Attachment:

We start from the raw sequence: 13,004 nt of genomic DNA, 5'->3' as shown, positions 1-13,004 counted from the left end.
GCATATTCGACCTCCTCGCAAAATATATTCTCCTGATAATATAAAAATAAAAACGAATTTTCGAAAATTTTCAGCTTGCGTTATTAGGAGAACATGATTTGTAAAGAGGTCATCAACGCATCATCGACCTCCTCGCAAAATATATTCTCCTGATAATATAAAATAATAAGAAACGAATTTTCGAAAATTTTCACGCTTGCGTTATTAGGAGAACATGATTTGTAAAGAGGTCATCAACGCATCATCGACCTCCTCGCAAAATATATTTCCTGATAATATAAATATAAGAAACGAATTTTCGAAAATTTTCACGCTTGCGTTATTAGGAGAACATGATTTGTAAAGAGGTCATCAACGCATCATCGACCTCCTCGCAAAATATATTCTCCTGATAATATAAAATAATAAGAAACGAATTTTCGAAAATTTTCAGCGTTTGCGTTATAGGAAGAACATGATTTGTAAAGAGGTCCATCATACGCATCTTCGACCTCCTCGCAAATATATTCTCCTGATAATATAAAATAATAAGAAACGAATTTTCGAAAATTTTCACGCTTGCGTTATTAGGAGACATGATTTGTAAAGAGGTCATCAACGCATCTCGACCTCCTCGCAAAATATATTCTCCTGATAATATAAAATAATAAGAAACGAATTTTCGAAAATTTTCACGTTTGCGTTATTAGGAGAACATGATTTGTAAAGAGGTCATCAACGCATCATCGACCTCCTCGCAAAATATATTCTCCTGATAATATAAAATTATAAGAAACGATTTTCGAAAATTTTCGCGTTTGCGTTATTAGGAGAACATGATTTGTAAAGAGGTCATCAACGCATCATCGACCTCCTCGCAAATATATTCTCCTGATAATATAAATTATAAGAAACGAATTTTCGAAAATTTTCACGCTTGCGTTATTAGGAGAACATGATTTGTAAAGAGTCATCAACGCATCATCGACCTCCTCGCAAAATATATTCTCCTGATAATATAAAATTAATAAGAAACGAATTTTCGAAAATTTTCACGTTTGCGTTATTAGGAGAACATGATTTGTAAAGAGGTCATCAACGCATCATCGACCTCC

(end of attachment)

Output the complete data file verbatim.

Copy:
We start from the raw sequence: 13,004 nt of genomic DNA, 5'->3' as shown, positions 1-13,004 counted from the left end.
GCATATTCGACCTCCTCGCAAAATATATTCTCCTGATAATATAAAAATAAAAACGAATTTTCGAAAATTTTCAGCTTGCGTTATTAGGAGAACATGATTTGTAAAGAGGTCATCAACGCATCATCGACCTCCTCGCAAAATATATTCTCCTGATAATATAAAATAATAAGAAACGAATTTTCGAAAATTTTCACGCTTGCGTTATTAGGAGAACATGATTTGTAAAGAGGTCATCAACGCATCATCGACCTCCTCGCAAAATATATTTCCTGATAATATAAATATAAGAAACGAATTTTCGAAAATTTTCACGCTTGCGTTATTAGGAGAACATGATTTGTAAAGAGGTCATCAACGCATCATCGACCTCCTCGCAAAATATATTCTCCTGATAATATAAAATAATAAGAAACGAATTTTCGAAAATTTTCAGCGTTTGCGTTATAGGAAGAACATGATTTGTAAAGAGGTCCATCATACGCATCTTCGACCTCCTCGCAAATATATTCTCCTGATAATATAAAATAATAAGAAACGAATTTTCGAAAATTTTCACGCTTGCGTTATTAGGAGACATGATTTGTAAAGAGGTCATCAACGCATCTCGACCTCCTCGCAAAATATATTCTCCTGATAATATAAAATAATAAGAAACGAATTTTCGAAAATTTTCACGTTTGCGTTATTAGGAGAACATGATTTGTAAAGAGGTCATCAACGCATCATCGACCTCCTCGCAAAATATATTCTCCTGATAATATAAAATTATAAGAAACGATTTTCGAAAATTTTCGCGTTTGCGTTATTAGGAGAACATGATTTGTAAAGAGGTCATCAACGCATCATCGACCTCCTCGCAAATATATTCTCCTGATAATATAAATTATAAGAAACGAATTTTCGAAAATTTTCACGCTTGCGTTATTAGGAGAACATGATTTGTAAAGAGTCATCAACGCATCATCGACCTCCTCGCAAAATATATTCTCCTGATAATATAAAATTAATAAGAAACGAATTTTCGAAAATTTTCACGTTTGCGTTATTAGGAGAACATGATTTGTAAAGAGGTCATCAACGCATCATCGACCTCC